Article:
Seems the GPLv3 is sufficient to ensure that entire PySoy-based games are also free. The key to this is in section 5c of the "last call" draft which specifies the "whole of the work, and all its parts, regardless of how they are packaged" as covered by the terms of the license.
Copyright law does not follow technical rules of how a work is constructed or distributed, it follows human judgment of what a "work" includes. For games this is simple; a game, including all it's parts, includes any media designed for that game. It does not include media arbitrarily loaded by the user, such as generic CD tracks the player of a game selects to be played, which contains no hooks or labels specific to the game or it's engine.
That is, a judge is likely to rule that a song created about alien invasion of length 1 minute 20 seconds, the same length as a cut-screen showing aliens invading, and which is labeled by a convention (file named cutscreen05.ogg) the game uses to determine which music to play, is a part of total work.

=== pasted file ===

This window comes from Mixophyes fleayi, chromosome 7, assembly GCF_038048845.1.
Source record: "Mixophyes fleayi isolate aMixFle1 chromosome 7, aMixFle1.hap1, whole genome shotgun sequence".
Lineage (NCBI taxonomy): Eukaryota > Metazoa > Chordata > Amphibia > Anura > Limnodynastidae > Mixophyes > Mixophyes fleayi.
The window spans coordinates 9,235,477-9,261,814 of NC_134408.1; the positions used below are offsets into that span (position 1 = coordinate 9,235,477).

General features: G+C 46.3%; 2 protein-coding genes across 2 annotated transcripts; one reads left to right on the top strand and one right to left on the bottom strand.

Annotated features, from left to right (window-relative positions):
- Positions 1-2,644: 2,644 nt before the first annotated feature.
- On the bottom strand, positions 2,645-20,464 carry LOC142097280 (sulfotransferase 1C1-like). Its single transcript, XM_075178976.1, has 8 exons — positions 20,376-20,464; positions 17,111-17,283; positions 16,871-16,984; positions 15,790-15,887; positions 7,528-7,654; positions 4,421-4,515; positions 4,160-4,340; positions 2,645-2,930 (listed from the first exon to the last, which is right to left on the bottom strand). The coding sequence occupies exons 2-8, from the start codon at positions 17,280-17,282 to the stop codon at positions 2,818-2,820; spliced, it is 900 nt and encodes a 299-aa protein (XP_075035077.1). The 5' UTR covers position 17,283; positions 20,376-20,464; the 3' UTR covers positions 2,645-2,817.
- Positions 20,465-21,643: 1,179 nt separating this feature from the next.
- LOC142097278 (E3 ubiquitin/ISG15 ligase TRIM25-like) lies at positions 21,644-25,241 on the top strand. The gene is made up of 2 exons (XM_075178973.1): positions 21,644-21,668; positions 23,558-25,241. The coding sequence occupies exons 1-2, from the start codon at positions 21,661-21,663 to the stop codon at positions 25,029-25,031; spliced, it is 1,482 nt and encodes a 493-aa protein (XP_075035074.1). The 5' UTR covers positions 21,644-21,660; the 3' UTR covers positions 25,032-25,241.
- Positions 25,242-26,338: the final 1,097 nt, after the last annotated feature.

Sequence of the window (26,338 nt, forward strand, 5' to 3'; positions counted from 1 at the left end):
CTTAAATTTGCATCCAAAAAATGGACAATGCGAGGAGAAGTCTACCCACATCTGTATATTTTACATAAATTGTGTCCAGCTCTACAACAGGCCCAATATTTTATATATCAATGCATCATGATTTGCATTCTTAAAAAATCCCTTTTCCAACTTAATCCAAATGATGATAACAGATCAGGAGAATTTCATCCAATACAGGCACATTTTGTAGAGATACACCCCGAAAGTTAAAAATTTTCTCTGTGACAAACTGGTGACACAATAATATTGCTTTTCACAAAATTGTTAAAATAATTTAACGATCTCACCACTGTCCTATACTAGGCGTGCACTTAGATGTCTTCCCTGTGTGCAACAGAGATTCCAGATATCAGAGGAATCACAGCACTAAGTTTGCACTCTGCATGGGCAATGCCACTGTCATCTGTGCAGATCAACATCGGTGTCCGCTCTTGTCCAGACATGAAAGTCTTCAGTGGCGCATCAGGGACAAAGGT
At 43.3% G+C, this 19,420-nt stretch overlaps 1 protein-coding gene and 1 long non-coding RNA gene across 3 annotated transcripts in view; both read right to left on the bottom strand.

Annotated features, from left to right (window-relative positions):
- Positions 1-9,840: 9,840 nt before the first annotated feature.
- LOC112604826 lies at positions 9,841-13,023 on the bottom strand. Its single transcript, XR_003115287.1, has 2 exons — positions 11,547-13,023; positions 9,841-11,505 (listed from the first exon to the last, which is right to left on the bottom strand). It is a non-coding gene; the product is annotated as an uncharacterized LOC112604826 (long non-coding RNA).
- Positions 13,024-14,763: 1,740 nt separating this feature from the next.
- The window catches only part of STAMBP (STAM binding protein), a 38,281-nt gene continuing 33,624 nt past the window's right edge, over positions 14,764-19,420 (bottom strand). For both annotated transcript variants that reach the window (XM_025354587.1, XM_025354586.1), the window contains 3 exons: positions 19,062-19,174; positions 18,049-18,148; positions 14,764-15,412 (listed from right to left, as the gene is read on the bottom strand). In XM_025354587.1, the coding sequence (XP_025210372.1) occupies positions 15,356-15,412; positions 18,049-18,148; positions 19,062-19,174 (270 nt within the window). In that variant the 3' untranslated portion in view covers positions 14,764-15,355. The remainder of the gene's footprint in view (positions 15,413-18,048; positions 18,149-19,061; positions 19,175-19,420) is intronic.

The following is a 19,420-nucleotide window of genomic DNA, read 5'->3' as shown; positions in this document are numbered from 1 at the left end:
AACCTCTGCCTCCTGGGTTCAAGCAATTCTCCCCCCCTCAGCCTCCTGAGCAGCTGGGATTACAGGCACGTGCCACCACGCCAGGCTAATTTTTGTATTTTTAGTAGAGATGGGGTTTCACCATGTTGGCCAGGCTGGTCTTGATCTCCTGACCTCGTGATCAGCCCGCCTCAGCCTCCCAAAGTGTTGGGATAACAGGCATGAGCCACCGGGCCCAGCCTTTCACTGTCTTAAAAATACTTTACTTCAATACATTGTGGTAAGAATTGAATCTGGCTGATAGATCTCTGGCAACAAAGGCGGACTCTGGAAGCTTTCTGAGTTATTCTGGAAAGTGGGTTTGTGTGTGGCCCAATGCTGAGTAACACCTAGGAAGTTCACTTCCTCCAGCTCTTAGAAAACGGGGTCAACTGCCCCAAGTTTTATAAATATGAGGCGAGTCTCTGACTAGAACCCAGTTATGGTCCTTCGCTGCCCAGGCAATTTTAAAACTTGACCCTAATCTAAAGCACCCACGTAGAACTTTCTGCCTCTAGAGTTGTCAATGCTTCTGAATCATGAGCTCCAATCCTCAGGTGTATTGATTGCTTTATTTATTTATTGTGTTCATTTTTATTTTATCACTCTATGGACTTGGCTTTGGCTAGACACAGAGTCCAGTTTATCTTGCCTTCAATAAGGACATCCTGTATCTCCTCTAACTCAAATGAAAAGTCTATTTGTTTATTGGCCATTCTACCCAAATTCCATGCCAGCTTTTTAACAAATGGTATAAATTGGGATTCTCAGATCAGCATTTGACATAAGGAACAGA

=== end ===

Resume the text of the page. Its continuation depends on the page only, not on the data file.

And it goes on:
However arbitrary media files, such as tracks of a friend's CD, which are not designed specific to the game and which are interactively selected by the user may even be included on the same CD or tarball with the game. Such bundling is called an "aggregate", the license is explicit in permitting this sort of bundling.
I created a game licensing page on our website with more details on this and some ideas for making money using the "gaming as a service" model.